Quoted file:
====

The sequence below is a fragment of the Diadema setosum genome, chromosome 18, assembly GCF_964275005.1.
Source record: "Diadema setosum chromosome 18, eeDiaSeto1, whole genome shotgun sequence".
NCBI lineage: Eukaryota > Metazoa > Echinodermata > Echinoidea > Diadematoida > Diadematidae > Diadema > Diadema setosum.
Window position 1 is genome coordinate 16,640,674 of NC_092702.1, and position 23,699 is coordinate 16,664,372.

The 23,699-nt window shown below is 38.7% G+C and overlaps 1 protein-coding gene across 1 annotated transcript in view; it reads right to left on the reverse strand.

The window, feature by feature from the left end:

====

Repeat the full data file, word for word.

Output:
The sequence below is a fragment of the Diadema setosum genome, chromosome 18, assembly GCF_964275005.1.
Source record: "Diadema setosum chromosome 18, eeDiaSeto1, whole genome shotgun sequence".
NCBI lineage: Eukaryota > Metazoa > Echinodermata > Echinoidea > Diadematoida > Diadematidae > Diadema > Diadema setosum.
Window position 1 is genome coordinate 16,640,674 of NC_092702.1, and position 23,699 is coordinate 16,664,372.

The 23,699-nt window shown below is 38.7% G+C and overlaps 1 protein-coding gene across 1 annotated transcript in view; it reads right to left on the reverse strand.

The window, feature by feature from the left end: